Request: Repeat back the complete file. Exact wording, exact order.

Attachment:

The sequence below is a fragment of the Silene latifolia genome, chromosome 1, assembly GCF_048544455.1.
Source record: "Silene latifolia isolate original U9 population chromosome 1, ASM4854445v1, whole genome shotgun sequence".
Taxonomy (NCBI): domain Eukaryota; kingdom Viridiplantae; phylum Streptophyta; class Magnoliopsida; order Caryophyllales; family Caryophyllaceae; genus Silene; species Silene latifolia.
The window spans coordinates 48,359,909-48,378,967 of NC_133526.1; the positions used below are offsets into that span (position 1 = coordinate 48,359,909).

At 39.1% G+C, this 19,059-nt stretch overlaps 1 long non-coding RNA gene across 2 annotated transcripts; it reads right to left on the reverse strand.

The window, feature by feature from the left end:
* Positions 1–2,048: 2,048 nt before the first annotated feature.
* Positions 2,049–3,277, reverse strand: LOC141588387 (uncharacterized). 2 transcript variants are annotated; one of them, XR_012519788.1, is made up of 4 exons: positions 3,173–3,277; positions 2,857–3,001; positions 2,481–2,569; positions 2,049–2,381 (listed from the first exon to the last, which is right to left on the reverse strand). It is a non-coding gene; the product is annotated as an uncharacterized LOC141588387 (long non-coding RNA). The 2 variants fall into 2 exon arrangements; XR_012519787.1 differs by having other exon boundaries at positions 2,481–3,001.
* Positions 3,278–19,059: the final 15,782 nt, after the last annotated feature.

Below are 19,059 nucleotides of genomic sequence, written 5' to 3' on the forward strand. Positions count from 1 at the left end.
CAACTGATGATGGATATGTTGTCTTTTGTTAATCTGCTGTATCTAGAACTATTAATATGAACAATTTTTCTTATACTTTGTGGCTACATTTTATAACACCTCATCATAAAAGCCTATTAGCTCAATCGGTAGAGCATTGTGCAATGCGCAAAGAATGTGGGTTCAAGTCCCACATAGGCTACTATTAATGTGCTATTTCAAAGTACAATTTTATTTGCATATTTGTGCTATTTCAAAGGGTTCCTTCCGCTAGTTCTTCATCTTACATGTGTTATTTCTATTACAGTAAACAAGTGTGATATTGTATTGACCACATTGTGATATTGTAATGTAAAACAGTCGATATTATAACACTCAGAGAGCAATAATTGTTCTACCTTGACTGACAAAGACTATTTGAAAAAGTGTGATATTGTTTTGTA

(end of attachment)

The sequence below is a fragment of the Silene latifolia genome, chromosome 1, assembly GCF_048544455.1.
Source record: "Silene latifolia isolate original U9 population chromosome 1, ASM4854445v1, whole genome shotgun sequence".
Taxonomy (NCBI): domain Eukaryota; kingdom Viridiplantae; phylum Streptophyta; class Magnoliopsida; order Caryophyllales; family Caryophyllaceae; genus Silene; species Silene latifolia.
The window spans coordinates 48,359,909-48,378,967 of NC_133526.1; the positions used below are offsets into that span (position 1 = coordinate 48,359,909).

At 39.1% G+C, this 19,059-nt stretch overlaps 1 long non-coding RNA gene across 2 annotated transcripts; it reads right to left on the reverse strand.

The window, feature by feature from the left end:
* Positions 1–2,048: 2,048 nt before the first annotated feature.
* Positions 2,049–3,277, reverse strand: LOC141588387 (uncharacterized). 2 transcript variants are annotated; one of them, XR_012519788.1, is made up of 4 exons: positions 3,173–3,277; positions 2,857–3,001; positions 2,481–2,569; positions 2,049–2,381 (listed from the first exon to the last, which is right to left on the reverse strand). It is a non-coding gene; the product is annotated as an uncharacterized LOC141588387 (long non-coding RNA). The 2 variants fall into 2 exon arrangements; XR_012519787.1 differs by having other exon boundaries at positions 2,481–3,001.
* Positions 3,278–19,059: the final 15,782 nt, after the last annotated feature.

Below are 19,059 nucleotides of genomic sequence, written 5' to 3' on the forward strand. Positions count from 1 at the left end.
CAACTGATGATGGATATGTTGTCTTTTGTTAATCTGCTGTATCTAGAACTATTAATATGAACAATTTTTCTTATACTTTGTGGCTACATTTTATAACACCTCATCATAAAAGCCTATTAGCTCAATCGGTAGAGCATTGTGCAATGCGCAAAGAATGTGGGTTCAAGTCCCACATAGGCTACTATTAATGTGCTATTTCAAAGTACAATTTTATTTGCATATTTGTGCTATTTCAAAGGGTTCCTTCCGCTAGTTCTTCATCTTACATGTGTTATTTCTATTACAGTAAACAAGTGTGATATTGTATTGACCACATTGTGATATTGTAATGTAAAACAGTCGATATTATAACACTCAGAGAGCAATAATTGTTCTACCTTGACTGACAAAGACTATTTGAAAAAGTGTGATATTGTTTTGTA